Even if it doesn't look as though they are going to reach an agreement with the union and are close to exhausting the process, we recommend that they take legal advice before they decide to approach union members direct. The financial consequences of getting this wrong are, potentially, very large. Awards are fixed and tribunals can't reduce them like they can in other claims. 

Equality: gender critical beliefs

The EAT in Forstater v CGD Europe and others held that a belief that biological sex is real, important, immutable and can't be conflated with gender identity is a philosophical belief protected under the Equality Act. 

Why it matters

This decision has to be seen in the context of the highly charged (and in some cases toxic) debate around trans rights. The law now protects both those people who believe in gender identity and those who hold gender critical beliefs. But that doesn't mean that either group is free to act on their beliefs in the context of work and, for example, to harass or bully those who hold different views. So, people who hold gender-critical beliefs can't misgender trans people with impunity. Nor should those who believe in gender identity accuse colleagues of being transphobic simply on the basis that they take a different viewpoint.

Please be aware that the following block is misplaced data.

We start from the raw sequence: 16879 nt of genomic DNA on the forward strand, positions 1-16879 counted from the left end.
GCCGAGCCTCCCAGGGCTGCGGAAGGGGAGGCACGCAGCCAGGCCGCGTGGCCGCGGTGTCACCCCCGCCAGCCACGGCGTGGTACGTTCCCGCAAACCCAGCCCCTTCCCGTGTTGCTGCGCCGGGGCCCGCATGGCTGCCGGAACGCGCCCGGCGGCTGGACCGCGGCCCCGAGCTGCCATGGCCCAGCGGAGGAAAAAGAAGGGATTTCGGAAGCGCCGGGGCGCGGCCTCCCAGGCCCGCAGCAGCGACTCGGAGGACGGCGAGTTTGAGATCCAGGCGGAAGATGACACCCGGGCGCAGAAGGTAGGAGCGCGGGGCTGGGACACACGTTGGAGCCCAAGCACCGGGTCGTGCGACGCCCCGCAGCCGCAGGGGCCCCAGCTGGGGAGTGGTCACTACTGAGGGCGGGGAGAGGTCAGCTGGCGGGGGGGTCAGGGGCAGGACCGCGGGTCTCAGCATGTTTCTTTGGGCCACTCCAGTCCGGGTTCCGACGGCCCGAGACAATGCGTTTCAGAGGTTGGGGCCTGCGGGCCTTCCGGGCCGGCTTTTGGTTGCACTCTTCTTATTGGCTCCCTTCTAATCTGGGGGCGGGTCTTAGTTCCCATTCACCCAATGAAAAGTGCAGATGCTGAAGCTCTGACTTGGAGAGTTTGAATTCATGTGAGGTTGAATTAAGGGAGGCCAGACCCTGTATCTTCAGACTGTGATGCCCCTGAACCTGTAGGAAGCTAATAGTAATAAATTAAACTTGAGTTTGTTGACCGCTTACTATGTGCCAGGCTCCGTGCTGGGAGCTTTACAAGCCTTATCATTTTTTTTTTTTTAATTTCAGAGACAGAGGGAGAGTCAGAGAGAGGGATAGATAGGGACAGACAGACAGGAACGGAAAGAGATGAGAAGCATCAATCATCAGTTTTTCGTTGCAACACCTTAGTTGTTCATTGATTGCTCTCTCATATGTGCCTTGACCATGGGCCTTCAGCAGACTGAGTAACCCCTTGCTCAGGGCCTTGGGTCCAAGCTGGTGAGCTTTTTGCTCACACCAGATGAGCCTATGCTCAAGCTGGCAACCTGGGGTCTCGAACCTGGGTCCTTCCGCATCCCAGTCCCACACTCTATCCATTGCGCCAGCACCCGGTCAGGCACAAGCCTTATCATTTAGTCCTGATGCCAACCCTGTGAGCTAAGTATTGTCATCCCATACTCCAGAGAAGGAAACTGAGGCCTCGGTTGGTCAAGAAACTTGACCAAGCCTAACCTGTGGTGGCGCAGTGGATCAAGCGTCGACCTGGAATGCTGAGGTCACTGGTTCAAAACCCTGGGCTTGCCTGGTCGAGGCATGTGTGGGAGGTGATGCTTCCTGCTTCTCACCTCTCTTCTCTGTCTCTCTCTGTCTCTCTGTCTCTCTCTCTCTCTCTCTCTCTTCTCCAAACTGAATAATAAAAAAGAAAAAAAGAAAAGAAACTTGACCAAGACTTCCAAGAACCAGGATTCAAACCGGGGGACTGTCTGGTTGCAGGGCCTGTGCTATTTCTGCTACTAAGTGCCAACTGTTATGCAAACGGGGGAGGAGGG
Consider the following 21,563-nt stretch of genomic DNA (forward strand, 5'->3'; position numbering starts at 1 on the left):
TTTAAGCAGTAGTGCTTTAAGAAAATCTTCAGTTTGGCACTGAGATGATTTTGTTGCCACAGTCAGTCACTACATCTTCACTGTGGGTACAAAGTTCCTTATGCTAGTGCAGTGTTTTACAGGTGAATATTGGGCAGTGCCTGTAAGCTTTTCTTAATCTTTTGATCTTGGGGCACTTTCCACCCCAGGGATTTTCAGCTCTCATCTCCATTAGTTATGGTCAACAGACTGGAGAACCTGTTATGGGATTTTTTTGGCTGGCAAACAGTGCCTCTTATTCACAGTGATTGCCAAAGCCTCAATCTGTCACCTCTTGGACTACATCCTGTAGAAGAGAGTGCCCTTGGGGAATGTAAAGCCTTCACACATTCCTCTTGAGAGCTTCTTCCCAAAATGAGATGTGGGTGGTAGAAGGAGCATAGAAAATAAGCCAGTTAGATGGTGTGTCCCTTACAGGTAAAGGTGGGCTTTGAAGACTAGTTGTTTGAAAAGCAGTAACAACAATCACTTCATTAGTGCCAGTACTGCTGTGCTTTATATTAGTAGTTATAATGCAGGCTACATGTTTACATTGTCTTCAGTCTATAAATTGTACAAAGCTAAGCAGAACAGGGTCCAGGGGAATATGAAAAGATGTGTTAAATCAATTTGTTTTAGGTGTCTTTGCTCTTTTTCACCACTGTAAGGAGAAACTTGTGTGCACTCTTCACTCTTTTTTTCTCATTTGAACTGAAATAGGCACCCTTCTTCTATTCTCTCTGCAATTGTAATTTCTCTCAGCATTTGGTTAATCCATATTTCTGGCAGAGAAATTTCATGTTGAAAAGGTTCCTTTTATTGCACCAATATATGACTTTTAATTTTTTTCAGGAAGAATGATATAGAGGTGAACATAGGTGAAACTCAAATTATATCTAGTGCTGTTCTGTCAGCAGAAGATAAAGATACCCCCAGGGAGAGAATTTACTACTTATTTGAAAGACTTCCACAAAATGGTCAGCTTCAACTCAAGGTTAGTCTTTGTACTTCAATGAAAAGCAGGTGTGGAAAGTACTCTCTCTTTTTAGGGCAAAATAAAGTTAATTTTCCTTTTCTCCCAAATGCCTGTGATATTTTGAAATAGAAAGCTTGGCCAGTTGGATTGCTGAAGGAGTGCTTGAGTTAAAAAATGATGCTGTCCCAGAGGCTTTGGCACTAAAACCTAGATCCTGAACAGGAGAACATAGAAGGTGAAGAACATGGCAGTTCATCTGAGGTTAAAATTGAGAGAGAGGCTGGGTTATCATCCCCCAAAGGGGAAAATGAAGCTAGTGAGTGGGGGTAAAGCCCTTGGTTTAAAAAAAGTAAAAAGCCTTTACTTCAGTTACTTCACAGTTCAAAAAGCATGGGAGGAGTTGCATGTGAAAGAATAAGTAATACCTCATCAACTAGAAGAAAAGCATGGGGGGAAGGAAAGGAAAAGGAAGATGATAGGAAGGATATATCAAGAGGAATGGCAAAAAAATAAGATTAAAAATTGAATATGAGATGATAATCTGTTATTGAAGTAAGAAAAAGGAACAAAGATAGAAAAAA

This can be a difficult path to navigate, particularly if employers have groups of people in their organisation with polarised views. They should not impose blanket restrictions preventing staff from expressing their views but they can (and probably should) remind them that they expect all staff to treat each other with courtesy and respect. It's also helpful to remind them about what could happen if they step over the line. 

Catch up with the first part of this two-part series.

Jo Moseley is an employment law solicitor at Irwin Mitchell